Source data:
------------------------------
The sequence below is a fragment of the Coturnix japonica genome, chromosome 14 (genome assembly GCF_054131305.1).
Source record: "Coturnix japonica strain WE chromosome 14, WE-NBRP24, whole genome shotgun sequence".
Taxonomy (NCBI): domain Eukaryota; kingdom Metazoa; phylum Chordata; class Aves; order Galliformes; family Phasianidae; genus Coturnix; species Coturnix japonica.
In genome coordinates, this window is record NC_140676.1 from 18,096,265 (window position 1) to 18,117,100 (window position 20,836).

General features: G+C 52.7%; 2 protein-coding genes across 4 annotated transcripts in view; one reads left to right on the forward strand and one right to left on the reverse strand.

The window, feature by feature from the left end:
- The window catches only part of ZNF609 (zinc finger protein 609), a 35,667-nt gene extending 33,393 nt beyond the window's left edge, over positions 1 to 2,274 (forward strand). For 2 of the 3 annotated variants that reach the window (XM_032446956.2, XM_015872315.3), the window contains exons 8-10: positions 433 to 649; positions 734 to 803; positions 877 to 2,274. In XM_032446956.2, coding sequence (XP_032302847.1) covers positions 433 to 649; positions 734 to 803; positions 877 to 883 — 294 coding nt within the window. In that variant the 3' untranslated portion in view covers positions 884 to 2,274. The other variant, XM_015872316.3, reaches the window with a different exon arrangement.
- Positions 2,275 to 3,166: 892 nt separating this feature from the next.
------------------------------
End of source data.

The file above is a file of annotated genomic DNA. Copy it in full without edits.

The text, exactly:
The sequence below is a fragment of the Coturnix japonica genome, chromosome 14 (genome assembly GCF_054131305.1).
Source record: "Coturnix japonica strain WE chromosome 14, WE-NBRP24, whole genome shotgun sequence".
Taxonomy (NCBI): domain Eukaryota; kingdom Metazoa; phylum Chordata; class Aves; order Galliformes; family Phasianidae; genus Coturnix; species Coturnix japonica.
In genome coordinates, this window is record NC_140676.1 from 18,096,265 (window position 1) to 18,117,100 (window position 20,836).

General features: G+C 52.7%; 2 protein-coding genes across 4 annotated transcripts in view; one reads left to right on the forward strand and one right to left on the reverse strand.

The window, feature by feature from the left end:
- The window catches only part of ZNF609 (zinc finger protein 609), a 35,667-nt gene extending 33,393 nt beyond the window's left edge, over positions 1 to 2,274 (forward strand). For 2 of the 3 annotated variants that reach the window (XM_032446956.2, XM_015872315.3), the window contains exons 8-10: positions 433 to 649; positions 734 to 803; positions 877 to 2,274. In XM_032446956.2, coding sequence (XP_032302847.1) covers positions 433 to 649; positions 734 to 803; positions 877 to 883 — 294 coding nt within the window. In that variant the 3' untranslated portion in view covers positions 884 to 2,274. The other variant, XM_015872316.3, reaches the window with a different exon arrangement.
- Positions 2,275 to 3,166: 892 nt separating this feature from the next.